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Practice Management > Building Your Business

Dilemma for Advisory Firm Owners: A Long-Time Employee No Longer Fits

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One of the hardest employee issues that I deal with involves long-time employees when advisory firms grow. Often one of the first employees—or even the first employee—that an advisor had, these people can have a very hard time adapting to radical changes in “their” firm, and their role in it, as the business gets larger. That can make for some very tough decisions for the owner/advisor.

Of course, it’s not as if startup independent practices suddenly become Fortune 500 companies; even the largest advisory firms are still considered “small” businesses. Still, viewed from a “first employee’s” perspective, the changes to their situation can be quite dramatic. As the first, and only, employee of an advisor launching his or her own practice, an administrative assistant or bookkeeper or office manager usually plays a crucial role in the success of an advisory practice. Wearing many hats—from receptionist to trading to handholding clients—doing whatever it takes and working long hours, the employee often works alongside the advisor/owner to launch the firm and make it work.

It’s no surprise, then, that these employees can feel a keen sense of “ownership” in the firm they helped build, and an even greater friendship with the advisor and their families with whom they’ve worked alongside for 10, 15 or even 20 years. Imagine their reaction as the firm prospers and grows, adding new staff, junior advisors, larger offices and sophisticated technology. Not only is their interaction with the owner/advisor often greatly reduced, but instead of being the “key” employee, quite often they suddenly find themselves to be among the least qualified on a staff of young professionals and specialists. Their role within the firm can, and usually must, change—but these employees can become quite unhappy, and even resentful, about it.

There’s no easy solution for these very common situations. Often we move long-time employees into office manager or client relationship manager positions, and some of them even study to become paraplanners or CFPs themselves.  But this is rare and even these “happy” outcomes usually involve a period of adjustment for the employee, to adapt to a new role in what’s become a very different firm. Very often, while they’re happy for the advisor’s success and proud of the role they played in it, in their hearts, they liked things much better the old way.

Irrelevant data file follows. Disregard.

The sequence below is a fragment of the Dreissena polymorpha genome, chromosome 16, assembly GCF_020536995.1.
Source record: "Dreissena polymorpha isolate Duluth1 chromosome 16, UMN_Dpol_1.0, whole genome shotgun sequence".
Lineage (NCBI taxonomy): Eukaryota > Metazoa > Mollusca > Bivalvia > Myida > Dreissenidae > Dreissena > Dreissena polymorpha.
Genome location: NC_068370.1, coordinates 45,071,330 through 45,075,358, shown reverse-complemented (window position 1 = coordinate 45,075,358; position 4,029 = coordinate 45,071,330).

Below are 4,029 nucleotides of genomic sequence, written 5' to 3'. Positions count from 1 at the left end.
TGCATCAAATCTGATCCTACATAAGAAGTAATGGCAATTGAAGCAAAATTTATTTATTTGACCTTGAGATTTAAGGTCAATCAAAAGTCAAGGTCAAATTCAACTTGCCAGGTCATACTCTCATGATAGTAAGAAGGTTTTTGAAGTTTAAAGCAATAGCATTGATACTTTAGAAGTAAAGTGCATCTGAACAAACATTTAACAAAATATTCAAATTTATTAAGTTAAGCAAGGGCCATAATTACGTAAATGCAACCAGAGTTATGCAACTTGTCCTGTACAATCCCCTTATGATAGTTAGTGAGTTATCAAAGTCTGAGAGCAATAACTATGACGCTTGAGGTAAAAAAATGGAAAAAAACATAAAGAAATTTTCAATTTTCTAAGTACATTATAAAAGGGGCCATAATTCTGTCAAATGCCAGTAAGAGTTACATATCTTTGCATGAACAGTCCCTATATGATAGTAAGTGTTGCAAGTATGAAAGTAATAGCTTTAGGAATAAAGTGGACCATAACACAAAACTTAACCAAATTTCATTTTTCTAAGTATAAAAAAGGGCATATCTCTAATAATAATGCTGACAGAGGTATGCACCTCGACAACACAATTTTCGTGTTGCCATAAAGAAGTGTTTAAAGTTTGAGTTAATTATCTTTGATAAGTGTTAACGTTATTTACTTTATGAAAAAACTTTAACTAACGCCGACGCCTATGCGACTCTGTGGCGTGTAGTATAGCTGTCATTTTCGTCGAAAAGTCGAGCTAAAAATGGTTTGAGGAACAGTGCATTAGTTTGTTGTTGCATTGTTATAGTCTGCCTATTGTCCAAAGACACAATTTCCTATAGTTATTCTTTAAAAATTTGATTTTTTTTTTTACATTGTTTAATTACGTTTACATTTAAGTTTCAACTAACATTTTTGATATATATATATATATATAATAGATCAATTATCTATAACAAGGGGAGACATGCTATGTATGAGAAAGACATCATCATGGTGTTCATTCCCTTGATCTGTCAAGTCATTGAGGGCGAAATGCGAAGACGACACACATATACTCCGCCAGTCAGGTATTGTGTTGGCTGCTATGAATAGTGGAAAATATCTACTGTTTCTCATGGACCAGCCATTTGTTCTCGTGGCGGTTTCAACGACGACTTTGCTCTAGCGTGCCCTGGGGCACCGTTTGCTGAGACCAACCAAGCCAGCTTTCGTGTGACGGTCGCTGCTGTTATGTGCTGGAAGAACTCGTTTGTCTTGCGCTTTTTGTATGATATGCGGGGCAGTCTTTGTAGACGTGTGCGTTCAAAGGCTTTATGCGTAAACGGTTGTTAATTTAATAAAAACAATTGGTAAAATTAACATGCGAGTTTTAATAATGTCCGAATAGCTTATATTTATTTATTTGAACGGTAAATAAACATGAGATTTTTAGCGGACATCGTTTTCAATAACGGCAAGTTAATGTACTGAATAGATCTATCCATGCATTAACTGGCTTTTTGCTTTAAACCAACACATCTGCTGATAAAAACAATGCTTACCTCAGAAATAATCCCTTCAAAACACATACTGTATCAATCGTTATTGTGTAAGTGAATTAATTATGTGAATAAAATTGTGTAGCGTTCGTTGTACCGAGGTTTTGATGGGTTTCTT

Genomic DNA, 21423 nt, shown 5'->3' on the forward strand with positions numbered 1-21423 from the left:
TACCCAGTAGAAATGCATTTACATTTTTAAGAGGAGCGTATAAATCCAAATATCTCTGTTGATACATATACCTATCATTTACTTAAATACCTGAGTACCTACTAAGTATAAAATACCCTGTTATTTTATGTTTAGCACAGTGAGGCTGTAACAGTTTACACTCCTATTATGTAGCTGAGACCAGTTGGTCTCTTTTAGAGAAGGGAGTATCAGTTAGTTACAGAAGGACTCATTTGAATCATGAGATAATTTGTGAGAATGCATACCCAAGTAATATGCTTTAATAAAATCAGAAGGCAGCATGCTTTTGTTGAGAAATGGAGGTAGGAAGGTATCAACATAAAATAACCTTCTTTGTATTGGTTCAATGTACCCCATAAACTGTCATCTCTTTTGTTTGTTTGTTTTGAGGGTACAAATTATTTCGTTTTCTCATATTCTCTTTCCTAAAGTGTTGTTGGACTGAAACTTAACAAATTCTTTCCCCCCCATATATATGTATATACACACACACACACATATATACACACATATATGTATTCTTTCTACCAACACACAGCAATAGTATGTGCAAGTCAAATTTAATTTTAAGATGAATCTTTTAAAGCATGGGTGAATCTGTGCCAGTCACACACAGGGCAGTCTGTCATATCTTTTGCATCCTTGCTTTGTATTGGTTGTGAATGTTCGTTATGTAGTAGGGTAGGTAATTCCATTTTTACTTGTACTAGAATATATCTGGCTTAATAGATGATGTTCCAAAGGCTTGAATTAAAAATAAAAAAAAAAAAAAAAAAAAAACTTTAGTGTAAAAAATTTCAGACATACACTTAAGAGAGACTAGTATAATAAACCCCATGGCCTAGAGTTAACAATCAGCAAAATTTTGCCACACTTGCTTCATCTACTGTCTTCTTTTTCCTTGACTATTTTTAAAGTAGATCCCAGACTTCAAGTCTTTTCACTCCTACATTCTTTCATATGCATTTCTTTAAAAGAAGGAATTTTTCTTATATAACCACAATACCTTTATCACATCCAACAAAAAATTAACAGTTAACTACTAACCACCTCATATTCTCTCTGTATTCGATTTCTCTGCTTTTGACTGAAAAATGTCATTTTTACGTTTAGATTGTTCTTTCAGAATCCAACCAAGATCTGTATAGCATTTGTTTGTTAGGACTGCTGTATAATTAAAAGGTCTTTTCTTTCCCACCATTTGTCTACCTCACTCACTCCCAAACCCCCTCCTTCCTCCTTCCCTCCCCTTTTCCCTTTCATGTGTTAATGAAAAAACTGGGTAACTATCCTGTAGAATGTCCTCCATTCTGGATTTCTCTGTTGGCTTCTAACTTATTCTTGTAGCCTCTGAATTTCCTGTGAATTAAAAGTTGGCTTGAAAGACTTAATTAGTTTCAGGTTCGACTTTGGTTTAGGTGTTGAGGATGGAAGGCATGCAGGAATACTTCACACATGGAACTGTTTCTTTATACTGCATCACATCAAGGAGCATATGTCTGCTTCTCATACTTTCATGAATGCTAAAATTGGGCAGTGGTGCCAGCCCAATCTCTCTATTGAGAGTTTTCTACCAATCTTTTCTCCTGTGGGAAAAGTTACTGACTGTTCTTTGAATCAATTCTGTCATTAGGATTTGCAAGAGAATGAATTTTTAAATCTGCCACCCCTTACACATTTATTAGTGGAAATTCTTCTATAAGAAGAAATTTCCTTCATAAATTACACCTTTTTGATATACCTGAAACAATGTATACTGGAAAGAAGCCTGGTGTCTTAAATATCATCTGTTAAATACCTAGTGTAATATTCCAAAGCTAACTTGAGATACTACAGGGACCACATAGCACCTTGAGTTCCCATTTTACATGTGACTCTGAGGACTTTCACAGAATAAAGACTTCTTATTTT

Unfortunately, all too often, their resentment and resistance to change can translate into an increasingly bad attitude that can affect the whole firm. That’s when a firm owner has to make some very tough choices. I’ve had cases where we bent over backward trying to make long-time employees happy in the “new” firm; giving them different positions, allowing them greater flexibility

such as working from home, and increasing their compensation (usually beyond reasonable ranges, out of the owner’s sense of loyalty, and often, guilt). Sometimes these measures can work, but in the vast majority of cases, it doesn’t.

It’s a hard truth, but it also seems to be a reality of growing a business: when an employee either can’t, or more often won’t, grow with the business, at some point, they no longer have a place in it. This is by far the hardest decision that most owner/advisors face, and I’ve seen more firms than I can count go through years of turmoil because owners couldn’t bring themselves to take action. In the end, though, nobody likes to be in unhappy situation, and both the employee and the firm are much better off when they each move on—sometimes even and unfortunately at the cost of a frienship. Of course, this problem doesn’t even begin to compare to the times when the employee in question is also the advisor’s spouse—but we’ll save that can of worms for another time.


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